Has this trend varied year by year? A little, but the basic pattern is the same. When the wind is turning turbine blades, wholesale prices are relatively low. (There are only 19 days data for 2015 so we shouldn’t take much notice of this year’s figures).

Chart 2

Source:  Elexon data for System Buy prices June 2012 to 19th January 2015, Elexon data for wind power and total generation

Source: Elexon data for System Buy prices June 2012 to 19th January 2015, Elexon data for wind power and total generation

As the number of wind turbines rises, we’ll see more and more days when this source of power rises to 20% or more of total UK generation. If current trends persist, this will take the price of power down to £30 or below. This is, of course, is exactly the phenomenon we see in Germany today, with prices often going close to zero or below on high wind days.

If the numbers in this note are true, they suggest that the subsidy paid to wind is balanced by a lower wholesale price in the electricity market. That’s the good news for consumers, and largely reflects the balance of supply and demand in the UK electricity pool. More wind means fewer high cost generators have to be incentivised to enter the market by greater than average power prices.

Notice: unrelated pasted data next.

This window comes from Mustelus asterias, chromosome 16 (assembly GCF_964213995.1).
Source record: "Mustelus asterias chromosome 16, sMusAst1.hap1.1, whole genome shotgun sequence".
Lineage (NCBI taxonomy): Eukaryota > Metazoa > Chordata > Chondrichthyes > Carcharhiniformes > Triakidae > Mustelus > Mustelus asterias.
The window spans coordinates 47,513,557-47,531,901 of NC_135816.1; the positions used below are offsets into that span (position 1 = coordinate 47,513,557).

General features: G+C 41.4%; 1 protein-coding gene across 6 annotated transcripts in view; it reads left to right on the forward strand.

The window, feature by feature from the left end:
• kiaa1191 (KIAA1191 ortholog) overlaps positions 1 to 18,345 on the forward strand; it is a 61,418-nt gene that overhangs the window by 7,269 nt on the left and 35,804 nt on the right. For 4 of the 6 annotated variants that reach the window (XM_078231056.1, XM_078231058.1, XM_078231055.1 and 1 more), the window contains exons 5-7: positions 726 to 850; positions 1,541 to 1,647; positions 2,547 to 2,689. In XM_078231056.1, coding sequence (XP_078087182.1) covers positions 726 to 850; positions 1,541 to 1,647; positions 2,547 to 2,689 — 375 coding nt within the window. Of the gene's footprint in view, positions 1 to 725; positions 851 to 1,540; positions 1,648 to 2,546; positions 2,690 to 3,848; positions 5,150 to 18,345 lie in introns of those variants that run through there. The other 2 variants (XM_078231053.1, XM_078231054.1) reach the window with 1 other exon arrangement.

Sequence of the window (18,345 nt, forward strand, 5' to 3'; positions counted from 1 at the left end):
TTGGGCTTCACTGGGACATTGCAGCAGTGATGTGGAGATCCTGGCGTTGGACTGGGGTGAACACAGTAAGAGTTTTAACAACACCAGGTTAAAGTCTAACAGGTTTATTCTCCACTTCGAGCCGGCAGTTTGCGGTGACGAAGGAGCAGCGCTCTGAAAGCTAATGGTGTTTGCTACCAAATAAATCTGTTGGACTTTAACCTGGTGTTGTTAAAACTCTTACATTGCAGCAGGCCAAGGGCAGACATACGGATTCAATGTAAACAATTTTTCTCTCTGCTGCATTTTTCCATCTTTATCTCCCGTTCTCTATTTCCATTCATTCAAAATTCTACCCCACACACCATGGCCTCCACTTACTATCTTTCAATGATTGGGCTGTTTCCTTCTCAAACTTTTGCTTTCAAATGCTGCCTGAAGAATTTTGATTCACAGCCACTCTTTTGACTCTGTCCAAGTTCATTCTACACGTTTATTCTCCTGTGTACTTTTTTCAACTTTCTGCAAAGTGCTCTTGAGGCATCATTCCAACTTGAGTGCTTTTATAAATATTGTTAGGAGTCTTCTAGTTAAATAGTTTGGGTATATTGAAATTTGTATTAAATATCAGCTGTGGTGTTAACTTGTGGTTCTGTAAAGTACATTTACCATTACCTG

However the effect of this shift in the relationship of supply and demand had profound consequences for the profitability of fossil fuel generators. At the moment low power prices mean that many gas-fired power stations aren’t covering their full costs. And, as a natural result, few investors will want to build new fossil fuel plants. This is no bad thing, you might say, but it does mean that without massive intervention – in effect a renationalisation of energy generation  or a guaranteed price for electricity – the rising number of wind turbines will inevitably destroy fossil fuel generation and eventually produce a highly unstable electricity market. This sounds an obvious point but it seems ignored by policymakers (and indeed by protagonists of renewable power).